For CCH’s which are held on or after September 1, 2005, Section 408.125(c) provides that the report of the designated doctor shall have presumptive weight, and the Texas Department of Insurance, Division of Workers’ Compensation (Division) shall base the IR on that report unless the preponderance of the other medical evidence is to the contrary, and that if the preponderance of the medical evidence contradicts the IR contained in the report of the designated doctor chosen by the Division, the Division shall adopt the IR of one of the other doctors. 28 TEX. ADMIN. CODE § 130.6(i) (Rule 130.6(i)) provides that the designated doctor’s response to a Division request for clarification is considered to have presumptive weight as it is part of the doctor’s opinion. In this case, on January 23, 2006, the hearing officer sent a LOC to Dr. S requesting an IR without the use of the advisories or the ROM Model. In addition, the hearing officer asked the designated doctor that if he wished “to add to the explanation, contained in your letter of December 13, 2005, of why you felt the DRE Model could not be used to calculate IR, please do so.” On January 29, 2006, Dr. S responded that “after careful review,” he had changes to make to the IR and stated that without the use of the advisories and the ROM Model, he assessed a 10% IR under Cervicothoracic DRE Category II. Dr. S did not provide an explanation as to why he felt the DRE Model could not be used to assess that claimant’s IR. In a letter dated May 10, 2006, Dr. S corrected his clerical error to state that the IR under Cervicothoracic DRE Category II should be 5%, not 10%, per the AMA Guides.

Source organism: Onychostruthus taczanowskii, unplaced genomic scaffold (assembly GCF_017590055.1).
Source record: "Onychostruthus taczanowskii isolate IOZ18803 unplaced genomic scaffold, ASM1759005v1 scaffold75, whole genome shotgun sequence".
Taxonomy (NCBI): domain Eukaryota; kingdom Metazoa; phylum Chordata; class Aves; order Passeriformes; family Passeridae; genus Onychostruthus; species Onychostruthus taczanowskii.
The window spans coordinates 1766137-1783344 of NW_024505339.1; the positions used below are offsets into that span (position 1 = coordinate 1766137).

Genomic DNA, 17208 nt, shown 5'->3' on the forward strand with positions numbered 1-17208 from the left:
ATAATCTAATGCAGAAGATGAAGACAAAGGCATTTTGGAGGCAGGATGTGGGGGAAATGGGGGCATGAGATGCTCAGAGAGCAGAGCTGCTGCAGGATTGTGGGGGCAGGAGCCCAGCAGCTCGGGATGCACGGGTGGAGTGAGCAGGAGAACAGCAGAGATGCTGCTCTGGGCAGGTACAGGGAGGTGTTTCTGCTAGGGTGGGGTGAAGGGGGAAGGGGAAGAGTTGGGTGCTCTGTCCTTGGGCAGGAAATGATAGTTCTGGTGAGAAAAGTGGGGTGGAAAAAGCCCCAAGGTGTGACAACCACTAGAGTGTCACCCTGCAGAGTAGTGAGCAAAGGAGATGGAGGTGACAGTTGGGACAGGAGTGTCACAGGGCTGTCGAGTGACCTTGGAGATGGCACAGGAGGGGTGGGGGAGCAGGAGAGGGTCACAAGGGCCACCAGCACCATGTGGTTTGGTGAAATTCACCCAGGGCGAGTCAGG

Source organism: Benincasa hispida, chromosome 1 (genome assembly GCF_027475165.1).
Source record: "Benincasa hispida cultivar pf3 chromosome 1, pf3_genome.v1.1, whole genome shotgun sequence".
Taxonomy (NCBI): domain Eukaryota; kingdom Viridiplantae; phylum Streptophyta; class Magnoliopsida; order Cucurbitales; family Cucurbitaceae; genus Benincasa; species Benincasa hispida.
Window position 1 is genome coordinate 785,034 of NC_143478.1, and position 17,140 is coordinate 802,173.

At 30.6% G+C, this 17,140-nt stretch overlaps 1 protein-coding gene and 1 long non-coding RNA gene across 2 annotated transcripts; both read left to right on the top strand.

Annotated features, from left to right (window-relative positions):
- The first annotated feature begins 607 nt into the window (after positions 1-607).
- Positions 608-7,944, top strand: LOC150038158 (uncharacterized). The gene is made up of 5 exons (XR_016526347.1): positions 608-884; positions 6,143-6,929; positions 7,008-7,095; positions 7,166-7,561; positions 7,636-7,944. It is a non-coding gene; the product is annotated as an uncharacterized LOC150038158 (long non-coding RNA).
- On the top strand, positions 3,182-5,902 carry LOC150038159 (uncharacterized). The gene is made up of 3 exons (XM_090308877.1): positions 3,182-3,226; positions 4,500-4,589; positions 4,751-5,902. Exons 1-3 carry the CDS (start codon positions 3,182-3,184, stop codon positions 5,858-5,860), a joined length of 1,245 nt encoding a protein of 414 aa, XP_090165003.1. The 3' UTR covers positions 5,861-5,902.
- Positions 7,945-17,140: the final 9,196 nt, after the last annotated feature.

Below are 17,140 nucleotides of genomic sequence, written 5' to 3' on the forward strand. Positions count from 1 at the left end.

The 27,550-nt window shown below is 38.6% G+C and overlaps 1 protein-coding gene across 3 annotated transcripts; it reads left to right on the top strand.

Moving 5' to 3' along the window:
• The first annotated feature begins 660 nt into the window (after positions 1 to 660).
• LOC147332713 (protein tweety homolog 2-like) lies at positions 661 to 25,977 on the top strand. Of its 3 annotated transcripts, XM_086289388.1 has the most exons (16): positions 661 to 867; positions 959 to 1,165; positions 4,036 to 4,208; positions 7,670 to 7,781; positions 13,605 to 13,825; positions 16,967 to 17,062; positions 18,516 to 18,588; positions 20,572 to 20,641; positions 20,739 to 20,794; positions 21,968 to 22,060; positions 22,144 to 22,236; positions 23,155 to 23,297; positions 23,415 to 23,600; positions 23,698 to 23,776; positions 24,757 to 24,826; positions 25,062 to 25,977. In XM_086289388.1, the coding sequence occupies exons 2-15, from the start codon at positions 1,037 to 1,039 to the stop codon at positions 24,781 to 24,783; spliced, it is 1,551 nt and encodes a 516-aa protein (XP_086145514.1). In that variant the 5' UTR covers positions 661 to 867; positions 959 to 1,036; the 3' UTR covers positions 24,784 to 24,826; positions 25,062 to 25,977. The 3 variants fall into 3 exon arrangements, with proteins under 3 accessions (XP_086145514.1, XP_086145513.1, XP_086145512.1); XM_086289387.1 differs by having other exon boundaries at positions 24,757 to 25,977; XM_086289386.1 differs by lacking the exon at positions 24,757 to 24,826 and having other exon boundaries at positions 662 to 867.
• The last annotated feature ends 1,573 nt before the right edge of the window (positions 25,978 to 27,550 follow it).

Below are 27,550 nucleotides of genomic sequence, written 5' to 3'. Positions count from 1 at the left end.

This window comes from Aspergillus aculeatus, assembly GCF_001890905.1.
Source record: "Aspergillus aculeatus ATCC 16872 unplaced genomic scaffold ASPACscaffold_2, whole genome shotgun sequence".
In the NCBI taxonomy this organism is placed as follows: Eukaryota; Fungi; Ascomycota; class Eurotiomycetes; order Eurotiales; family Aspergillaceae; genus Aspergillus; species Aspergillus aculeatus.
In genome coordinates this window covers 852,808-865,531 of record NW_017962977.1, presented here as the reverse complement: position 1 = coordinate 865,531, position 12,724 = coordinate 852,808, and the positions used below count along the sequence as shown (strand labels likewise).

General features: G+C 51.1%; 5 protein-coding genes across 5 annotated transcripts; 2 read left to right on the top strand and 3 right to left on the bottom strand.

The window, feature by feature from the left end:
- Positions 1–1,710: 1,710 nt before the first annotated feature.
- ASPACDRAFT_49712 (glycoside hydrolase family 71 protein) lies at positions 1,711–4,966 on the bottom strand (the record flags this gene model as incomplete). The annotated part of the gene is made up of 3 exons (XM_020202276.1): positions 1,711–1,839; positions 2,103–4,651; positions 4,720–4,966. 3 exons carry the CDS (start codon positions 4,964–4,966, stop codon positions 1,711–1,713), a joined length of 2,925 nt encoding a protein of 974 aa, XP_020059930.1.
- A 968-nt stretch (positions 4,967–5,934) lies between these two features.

We reverse the hearing officer’s determination that the IR is 25% and render a new determination that the IR is 5%.
The true corporate name of the insurance carrier is AMERICAN CASUALTY COMPANY OF READING, PENNSYLVANIA and the name and address of its registered agent for service of process is
CT CORPORATION SYSTEM
350 NORTH ST. PAUL
DALLAS, TEXAS 75201.
Veronica L. Ruberto
Thomas A. Knapp
Margaret L. Turner
1 We note that although the response to the LOC which corrected the IR from a 10% to a 5% was not marked as a hearing officer’s exhibit, it is clear from the hearing officer’s discussion in his decision and order that it was considered. Additionally, it is clear that the parties were sent a copy of both the LOC inquiring about the 10% IR as well as Dr. S’s response that acknowledged his error of impairment assessed for Cervicothoracic DRE II as 10% IR, rather than 5% IR, as provided in the AMA Guides.